Fig. 8: Pareto curves on Movidius NCS. The figures show the Pareto set (crosses) for the 156 searched results (blue dots). (a) Error rate v.s. time trade-off. (b) Error rate v.s. energy trade-off. (c) Energy v.s. time trade-off. In each subplot, we also show the Pareto points from the other two trade-offs.

V-D Cross-Device Evaluation of Pareto-Optimal Models

We evaluate whether a set of Pareto-optimal models searched for one platform is also Pareto-optimal for another. For brevity, we consider the error rate v.s. time trade-off. First, we evaluate Pareto-optimal models searched for the TITAN X GPU on the Jetson TX2 (Fig. 9(a)) and Movidius NCS (Fig. 9(b)). For the Jetson TX2, none of the Pareto-optimal models searched for the GPU is Pareto-optimal. For the Movidius NCS, only 3 out of the 9 models are Pareto-optimal. This clearly indicates that incorporating energy and execution time of the targeted platform is key in TEA-DNN.

Fig. 9: Evaluating Pareto-optimal models searched for TITAN X GPU on Jetson TX2 (a) and Movidius NCS (b). Dots with red circles denote the new Pareto points. Note that as the Movidius NCS does not support dilated convolutions, we exclude models involving this operation from evaluation on the platform.

In addition, we evaluate the set of Pareto-optimal models for the Jetson TX 2 and Movidius NCS on the TITAN X GPU, as illustrated in Fig. 10. For Jetson TX2 and Movidius NCS, there are both only two models that are Pareto-optimal on GPU. We also note that models searched for the embedded systems distribute within a limited time range on GPU, which suggests that the limited resources on embedded platforms yield CNNs architectures that cannot fully leverage the availability of compute resources in the high-performance GPU.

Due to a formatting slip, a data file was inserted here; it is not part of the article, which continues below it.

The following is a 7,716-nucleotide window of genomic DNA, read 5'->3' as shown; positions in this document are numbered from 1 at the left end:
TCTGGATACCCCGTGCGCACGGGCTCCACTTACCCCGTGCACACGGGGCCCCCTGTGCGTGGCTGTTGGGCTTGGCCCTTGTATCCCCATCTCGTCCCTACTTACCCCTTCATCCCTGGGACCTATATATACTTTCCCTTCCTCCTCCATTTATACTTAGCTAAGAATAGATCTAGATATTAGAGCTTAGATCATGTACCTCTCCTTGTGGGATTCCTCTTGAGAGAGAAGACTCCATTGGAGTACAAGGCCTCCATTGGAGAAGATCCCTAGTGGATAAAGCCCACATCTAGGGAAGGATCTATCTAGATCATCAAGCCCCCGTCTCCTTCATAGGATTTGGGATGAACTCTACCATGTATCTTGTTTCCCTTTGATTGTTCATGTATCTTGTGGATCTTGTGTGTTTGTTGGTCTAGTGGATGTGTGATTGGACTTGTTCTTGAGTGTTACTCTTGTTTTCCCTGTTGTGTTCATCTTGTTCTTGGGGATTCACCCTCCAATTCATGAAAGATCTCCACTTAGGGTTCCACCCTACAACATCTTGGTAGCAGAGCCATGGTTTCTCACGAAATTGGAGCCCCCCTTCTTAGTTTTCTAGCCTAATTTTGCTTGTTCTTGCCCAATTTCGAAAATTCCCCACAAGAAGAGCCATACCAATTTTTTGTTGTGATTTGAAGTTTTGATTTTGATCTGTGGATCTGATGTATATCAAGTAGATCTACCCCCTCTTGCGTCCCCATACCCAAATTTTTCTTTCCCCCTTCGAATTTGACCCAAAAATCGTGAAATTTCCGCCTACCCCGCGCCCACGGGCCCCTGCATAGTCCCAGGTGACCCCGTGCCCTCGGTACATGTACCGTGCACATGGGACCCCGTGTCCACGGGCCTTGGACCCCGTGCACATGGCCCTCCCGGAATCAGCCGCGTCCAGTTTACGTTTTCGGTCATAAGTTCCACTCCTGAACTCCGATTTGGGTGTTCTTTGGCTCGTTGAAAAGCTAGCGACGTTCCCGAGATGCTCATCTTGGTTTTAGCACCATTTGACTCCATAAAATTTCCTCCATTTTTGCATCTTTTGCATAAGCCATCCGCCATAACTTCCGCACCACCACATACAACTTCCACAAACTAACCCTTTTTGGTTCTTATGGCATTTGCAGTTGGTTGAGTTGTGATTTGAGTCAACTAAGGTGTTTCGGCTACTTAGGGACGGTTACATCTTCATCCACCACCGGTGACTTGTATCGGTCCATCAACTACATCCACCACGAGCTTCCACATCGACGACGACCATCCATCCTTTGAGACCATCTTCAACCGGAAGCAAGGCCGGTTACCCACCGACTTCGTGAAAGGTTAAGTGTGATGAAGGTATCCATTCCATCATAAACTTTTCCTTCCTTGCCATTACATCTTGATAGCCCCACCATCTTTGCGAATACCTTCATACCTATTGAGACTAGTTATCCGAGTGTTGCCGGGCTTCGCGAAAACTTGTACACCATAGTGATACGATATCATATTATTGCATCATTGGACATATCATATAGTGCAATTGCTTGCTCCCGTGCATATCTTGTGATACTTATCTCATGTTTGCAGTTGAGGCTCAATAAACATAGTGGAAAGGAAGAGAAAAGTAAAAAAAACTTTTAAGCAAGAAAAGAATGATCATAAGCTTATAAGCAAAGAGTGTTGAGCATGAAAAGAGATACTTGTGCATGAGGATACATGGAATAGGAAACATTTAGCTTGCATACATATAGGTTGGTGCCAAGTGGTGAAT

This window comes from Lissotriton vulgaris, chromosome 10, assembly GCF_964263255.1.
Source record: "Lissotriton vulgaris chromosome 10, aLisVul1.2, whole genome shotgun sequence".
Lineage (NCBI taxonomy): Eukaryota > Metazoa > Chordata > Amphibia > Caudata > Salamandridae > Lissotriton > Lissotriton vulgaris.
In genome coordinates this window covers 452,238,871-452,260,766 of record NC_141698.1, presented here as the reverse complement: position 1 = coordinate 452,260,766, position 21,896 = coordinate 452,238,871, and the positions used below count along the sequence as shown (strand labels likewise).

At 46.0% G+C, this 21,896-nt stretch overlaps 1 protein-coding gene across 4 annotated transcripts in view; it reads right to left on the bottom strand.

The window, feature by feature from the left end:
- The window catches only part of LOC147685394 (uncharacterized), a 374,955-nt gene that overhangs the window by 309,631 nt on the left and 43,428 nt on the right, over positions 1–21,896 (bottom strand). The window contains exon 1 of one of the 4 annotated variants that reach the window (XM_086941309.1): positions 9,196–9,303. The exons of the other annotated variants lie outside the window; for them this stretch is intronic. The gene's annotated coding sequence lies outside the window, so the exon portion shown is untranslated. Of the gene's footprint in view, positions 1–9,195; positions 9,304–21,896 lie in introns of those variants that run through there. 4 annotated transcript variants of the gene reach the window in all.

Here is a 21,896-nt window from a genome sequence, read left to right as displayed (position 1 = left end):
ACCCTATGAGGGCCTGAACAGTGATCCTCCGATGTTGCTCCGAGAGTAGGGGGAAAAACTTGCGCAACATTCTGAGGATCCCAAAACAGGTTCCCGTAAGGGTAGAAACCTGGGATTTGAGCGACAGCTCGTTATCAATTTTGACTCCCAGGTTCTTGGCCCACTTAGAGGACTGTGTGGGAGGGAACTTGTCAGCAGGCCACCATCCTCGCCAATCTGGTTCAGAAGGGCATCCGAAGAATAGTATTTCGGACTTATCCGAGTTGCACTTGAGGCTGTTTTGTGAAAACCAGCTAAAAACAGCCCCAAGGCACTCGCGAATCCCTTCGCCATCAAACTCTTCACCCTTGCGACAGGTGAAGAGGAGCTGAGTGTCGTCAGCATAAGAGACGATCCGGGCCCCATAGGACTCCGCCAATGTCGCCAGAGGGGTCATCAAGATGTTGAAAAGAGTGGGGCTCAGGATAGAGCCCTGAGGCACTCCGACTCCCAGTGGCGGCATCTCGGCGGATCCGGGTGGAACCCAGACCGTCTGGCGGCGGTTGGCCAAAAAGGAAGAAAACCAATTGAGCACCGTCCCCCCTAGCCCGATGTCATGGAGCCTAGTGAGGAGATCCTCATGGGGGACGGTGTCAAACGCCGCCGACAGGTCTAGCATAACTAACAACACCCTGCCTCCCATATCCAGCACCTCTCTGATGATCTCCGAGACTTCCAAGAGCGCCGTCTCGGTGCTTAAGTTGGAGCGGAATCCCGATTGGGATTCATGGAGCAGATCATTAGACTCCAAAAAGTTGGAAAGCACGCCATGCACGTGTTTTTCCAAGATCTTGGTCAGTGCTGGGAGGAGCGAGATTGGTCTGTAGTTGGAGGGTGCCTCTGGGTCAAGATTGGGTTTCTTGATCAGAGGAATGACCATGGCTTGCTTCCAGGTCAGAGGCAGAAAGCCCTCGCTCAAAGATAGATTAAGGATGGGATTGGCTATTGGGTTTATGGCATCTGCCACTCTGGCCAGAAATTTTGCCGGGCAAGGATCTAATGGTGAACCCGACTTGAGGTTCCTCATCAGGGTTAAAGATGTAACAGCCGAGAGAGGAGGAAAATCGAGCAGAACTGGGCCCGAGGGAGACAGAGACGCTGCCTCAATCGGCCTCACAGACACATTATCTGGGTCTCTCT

Fig. 10: Evaluating the Pareto-optimal models searched for Jetson TX2 (a) and Movidius NCS (b) on TITAN X GPU. Dots with red circles denote the new Pareto points.

Vi Conclusions

In this work, we propose the TEA-DNN framework that employs Bayesian optimization to search for time-energy-accuracy co-optimized CNN models. We apply TEA-DNN on three different devices: TITAN X GPU, Jetson TX2 and Movidius NCS. Experimental results show that TEA-DNN can effectively find Pareto-optimal models within a few hundred iterations. By analyzing the Pareto curve of the search results, we demonstrate that different device configurations can lead to different trade-off behaviors. Cross-device evaluation of Pareto-optimal models demonstrates that optimal models searched for one hardware platform are not optimal for another and thus reiterates the importance of explicitly considering hardware characteristics in NAS.